Everyone’s had a sip of wine that’s been open too long. What’s the secret to keep wine fresh after opening? There are actually a few proven tricks to storing opened wine. These tips can help extend a wine’s life so you can enjoy a bottle at your leisure.
1. Use vacuum pumps.
Wine breaks down through oxidation. One of the best protections for storing open wine is to pump the oxygen out of the bottle and leave a vacuum remaining. A vacuum pump is very effective and sold at many stores. It won’t create a true vacuum, but it will create one that’s 70% effective.
2. Keep open wine in a dark place.
Natural light spurs heat inside the bottle. That makes the oxidation process happen faster. This is one reason red wines often come in darkly tinted bottles. It helps protect what’s inside from light. It doesn’t have to be an absolutely dark place, but this is one reason why wines are best stored inside a cupboard, in a recessed wine rack, or in a wine fridge.
3. Refrigerate wine.
Storing your wine in cool temperatures slows the oxidation process down. A wine fridge is ideal because it keeps wines at an even temperature without becoming too cold. This keeps the wine closer to serving temperature than a normal fridge would.
4. Know its shelf life.
This won’t extend the life of your wine, but it will ensure you drink it before it starts turning off. Sparkling wine will go most quickly, at 1-3 days time. Red wine lasts 3-5 days. White wines can last anywhere from 3-7 days, with lighter bodied wines and rosés lasting the longest. Fortified wines can last about a month.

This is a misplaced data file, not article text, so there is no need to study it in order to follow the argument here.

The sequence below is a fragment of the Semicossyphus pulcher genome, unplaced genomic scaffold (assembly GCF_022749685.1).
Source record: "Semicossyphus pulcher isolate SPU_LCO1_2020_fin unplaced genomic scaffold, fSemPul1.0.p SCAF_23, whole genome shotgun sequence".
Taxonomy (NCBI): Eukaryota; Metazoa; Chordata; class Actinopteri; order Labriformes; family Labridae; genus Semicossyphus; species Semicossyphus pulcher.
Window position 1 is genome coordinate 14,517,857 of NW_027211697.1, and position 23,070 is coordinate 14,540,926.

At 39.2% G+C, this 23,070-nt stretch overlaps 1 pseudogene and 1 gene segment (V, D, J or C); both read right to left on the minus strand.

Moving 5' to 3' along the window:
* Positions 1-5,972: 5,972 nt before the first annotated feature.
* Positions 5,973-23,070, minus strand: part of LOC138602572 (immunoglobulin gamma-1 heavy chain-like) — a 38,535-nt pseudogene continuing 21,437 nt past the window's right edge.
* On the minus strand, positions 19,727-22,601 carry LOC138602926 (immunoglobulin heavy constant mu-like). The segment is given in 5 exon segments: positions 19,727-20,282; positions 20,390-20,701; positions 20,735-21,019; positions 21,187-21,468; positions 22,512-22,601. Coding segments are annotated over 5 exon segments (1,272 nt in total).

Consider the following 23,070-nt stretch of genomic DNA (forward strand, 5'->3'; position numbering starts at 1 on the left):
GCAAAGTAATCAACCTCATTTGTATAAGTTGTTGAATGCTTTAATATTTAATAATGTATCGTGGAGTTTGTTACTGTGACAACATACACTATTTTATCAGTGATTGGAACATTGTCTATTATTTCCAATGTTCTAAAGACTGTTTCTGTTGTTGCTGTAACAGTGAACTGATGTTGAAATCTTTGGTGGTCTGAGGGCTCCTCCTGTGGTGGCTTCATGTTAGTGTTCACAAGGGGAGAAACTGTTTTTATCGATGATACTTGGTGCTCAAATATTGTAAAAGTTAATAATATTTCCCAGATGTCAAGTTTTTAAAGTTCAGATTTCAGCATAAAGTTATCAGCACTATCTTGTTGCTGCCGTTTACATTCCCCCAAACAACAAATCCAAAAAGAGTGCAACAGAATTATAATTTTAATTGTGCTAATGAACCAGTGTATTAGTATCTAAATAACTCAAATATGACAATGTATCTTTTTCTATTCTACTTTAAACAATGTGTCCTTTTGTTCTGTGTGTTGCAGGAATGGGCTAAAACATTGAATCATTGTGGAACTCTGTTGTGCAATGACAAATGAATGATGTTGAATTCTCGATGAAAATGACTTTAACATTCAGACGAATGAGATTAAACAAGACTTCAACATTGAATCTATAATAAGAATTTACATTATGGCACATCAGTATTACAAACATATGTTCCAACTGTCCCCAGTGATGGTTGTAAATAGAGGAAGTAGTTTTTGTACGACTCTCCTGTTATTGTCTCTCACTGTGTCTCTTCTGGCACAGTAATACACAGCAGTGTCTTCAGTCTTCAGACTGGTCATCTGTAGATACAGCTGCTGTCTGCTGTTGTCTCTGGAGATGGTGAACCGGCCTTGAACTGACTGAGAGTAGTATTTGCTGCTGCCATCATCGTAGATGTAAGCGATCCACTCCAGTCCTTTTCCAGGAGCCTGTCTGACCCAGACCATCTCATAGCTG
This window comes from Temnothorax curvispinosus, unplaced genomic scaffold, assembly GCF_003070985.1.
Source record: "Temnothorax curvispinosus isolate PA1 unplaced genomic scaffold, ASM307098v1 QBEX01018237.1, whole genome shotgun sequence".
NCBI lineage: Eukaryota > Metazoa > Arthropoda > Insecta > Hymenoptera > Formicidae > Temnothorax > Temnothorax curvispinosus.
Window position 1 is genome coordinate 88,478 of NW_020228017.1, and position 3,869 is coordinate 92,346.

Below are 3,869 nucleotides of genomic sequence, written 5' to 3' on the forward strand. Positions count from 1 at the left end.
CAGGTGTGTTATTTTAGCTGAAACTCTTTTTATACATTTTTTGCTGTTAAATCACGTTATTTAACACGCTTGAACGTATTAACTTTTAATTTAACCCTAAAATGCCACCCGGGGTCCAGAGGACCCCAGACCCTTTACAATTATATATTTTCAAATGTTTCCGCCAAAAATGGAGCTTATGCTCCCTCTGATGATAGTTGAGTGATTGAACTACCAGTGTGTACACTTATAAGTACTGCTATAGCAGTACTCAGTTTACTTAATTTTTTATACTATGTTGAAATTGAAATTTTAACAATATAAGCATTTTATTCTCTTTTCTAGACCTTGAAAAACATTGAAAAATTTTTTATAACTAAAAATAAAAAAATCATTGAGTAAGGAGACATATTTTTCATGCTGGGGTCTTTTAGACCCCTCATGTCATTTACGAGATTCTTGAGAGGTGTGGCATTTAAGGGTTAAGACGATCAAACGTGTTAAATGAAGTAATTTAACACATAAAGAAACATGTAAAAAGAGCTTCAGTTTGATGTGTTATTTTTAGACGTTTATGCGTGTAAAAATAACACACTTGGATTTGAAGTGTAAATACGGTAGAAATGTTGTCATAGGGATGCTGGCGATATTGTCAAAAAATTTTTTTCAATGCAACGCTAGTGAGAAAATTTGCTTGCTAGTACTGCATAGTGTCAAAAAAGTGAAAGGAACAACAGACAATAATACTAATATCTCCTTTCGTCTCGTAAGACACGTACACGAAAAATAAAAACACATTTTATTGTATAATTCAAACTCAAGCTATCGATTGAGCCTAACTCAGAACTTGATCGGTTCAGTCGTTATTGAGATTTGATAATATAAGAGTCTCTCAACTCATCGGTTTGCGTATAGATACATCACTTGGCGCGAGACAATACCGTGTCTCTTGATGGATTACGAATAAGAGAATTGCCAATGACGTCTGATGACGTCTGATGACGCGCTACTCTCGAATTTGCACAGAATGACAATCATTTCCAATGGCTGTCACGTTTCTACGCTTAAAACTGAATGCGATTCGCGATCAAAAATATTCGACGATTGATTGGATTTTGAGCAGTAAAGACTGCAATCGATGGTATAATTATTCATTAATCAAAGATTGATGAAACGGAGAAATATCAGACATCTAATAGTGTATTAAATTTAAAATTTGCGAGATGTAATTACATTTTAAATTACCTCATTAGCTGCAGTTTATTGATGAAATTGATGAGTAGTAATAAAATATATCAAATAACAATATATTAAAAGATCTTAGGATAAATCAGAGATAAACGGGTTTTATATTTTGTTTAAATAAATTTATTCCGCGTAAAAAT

5. Wine stoppers can help.
No, Wine Stoppers isn’t a covert organization dedicated to stopping your enjoyment of wine. Wine stoppers are anything that helps create an airtight seal over the bottle. Ones that use soft flanges will work best.
6. Use wine shields.
These are soft plastic shields that you can fold and slip into a bottle of wine. They have air bubbles in the plastic, so that when they unfold, they float at the surface of the wine. This provides a floating cover that separates the wine from the air in the bottle. It moves to the side as you pour, because it wants to float on the upper surface of the wine.
7. Inert gas?
If you really want to get high tech, you can replace the oxygen in the bottle with an inert gas like argon. This keeps wine fresh after opening because argon doesn’t react to the wine like oxygen does. It will cover the surface of the wine, creating an unseen layer between the wine and the oxygen. Make sure you seal the bottle at the top so the argon isn’t tempted to escape over time.
Next time you enjoy a glass of your favorite wine, try one of these methods to keep it fresh.